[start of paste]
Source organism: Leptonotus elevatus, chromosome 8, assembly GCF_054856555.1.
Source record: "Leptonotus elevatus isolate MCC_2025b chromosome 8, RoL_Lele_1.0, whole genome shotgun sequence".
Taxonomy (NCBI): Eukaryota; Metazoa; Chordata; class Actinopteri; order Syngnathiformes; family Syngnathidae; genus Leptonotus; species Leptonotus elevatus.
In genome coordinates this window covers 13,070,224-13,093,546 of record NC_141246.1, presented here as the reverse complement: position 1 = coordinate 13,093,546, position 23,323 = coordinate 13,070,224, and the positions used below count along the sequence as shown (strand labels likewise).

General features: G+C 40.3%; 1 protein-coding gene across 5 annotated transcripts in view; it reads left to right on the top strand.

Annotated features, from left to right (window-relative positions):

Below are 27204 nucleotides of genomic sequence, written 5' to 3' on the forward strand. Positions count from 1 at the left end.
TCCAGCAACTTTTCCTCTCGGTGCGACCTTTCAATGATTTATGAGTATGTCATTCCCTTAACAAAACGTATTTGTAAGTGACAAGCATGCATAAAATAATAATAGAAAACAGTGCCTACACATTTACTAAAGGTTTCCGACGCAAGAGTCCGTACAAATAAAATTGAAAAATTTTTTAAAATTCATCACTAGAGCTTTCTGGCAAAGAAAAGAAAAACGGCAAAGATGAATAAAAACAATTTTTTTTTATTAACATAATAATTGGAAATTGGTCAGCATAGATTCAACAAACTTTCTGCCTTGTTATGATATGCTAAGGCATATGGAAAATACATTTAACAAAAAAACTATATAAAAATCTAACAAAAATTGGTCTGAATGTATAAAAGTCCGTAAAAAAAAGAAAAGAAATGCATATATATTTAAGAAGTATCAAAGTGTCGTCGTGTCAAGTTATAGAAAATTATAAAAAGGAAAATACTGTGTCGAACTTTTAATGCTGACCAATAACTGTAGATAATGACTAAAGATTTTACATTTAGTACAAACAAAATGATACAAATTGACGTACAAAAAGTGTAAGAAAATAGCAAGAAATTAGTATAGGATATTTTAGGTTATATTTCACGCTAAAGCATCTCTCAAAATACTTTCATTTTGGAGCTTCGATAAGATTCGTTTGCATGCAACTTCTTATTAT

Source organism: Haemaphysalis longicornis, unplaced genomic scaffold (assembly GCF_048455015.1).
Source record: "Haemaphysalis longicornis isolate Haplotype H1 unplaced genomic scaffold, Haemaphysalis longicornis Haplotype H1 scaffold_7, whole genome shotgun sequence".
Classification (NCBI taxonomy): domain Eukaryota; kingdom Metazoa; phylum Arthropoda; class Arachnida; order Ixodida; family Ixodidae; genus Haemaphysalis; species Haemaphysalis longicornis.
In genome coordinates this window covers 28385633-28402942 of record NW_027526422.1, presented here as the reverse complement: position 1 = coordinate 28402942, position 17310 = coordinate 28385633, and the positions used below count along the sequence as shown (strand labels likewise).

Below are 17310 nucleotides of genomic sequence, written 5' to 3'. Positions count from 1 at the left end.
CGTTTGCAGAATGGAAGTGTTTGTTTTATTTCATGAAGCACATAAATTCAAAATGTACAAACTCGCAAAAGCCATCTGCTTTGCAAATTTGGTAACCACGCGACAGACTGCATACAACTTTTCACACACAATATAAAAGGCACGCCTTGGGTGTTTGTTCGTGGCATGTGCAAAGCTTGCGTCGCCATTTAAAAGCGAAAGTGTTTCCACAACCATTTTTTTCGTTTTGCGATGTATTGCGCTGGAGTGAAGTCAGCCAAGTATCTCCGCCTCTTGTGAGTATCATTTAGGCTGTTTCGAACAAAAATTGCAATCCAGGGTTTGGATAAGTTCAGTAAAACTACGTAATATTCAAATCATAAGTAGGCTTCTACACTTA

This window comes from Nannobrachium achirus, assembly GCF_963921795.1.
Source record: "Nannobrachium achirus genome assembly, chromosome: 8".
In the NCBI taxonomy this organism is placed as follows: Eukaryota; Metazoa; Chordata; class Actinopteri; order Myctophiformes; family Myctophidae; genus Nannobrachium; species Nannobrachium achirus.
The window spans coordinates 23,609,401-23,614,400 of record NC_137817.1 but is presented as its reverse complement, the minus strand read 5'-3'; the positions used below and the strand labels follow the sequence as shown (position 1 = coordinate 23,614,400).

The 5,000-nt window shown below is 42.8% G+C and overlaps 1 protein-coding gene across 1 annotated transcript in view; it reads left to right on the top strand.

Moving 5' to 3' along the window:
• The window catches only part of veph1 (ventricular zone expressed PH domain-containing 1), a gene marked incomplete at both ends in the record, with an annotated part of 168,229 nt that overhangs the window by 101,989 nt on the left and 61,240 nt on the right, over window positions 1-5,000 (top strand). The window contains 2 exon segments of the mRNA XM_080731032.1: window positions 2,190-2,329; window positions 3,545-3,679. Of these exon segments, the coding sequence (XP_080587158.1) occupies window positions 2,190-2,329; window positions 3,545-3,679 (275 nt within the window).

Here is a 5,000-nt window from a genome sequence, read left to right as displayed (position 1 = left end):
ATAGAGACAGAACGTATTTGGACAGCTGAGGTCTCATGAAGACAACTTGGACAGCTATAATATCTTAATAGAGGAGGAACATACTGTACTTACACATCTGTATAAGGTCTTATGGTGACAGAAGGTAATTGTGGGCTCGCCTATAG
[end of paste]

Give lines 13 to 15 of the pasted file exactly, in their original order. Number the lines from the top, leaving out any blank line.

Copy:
Below are 17310 nucleotides of genomic sequence, written 5' to 3'. Positions count from 1 at the left end.
CGTTTGCAGAATGGAAGTGTTTGTTTTATTTCATGAAGCACATAAATTCAAAATGTACAAACTCGCAAAAGCCATCTGCTTTGCAAATTTGGTAACCACGCGACAGACTGCATACAACTTTTCACACACAATATAAAAGGCACGCCTTGGGTGTTTGTTCGTGGCATGTGCAAAGCTTGCGTCGCCATTTAAAAGCGAAAGTGTTTCCACAACCATTTTTTTCGTTTTGCGATGTATTGCGCTGGAGTGAAGTCAGCCAAGTATCTCCGCCTCTTGTGAGTATCATTTAGGCTGTTTCGAACAAAAATTGCAATCCAGGGTTTGGATAAGTTCAGTAAAACTACGTAATATTCAAATCATAAGTAGGCTTCTACACTTA

This window comes from Nannobrachium achirus, assembly GCF_963921795.1.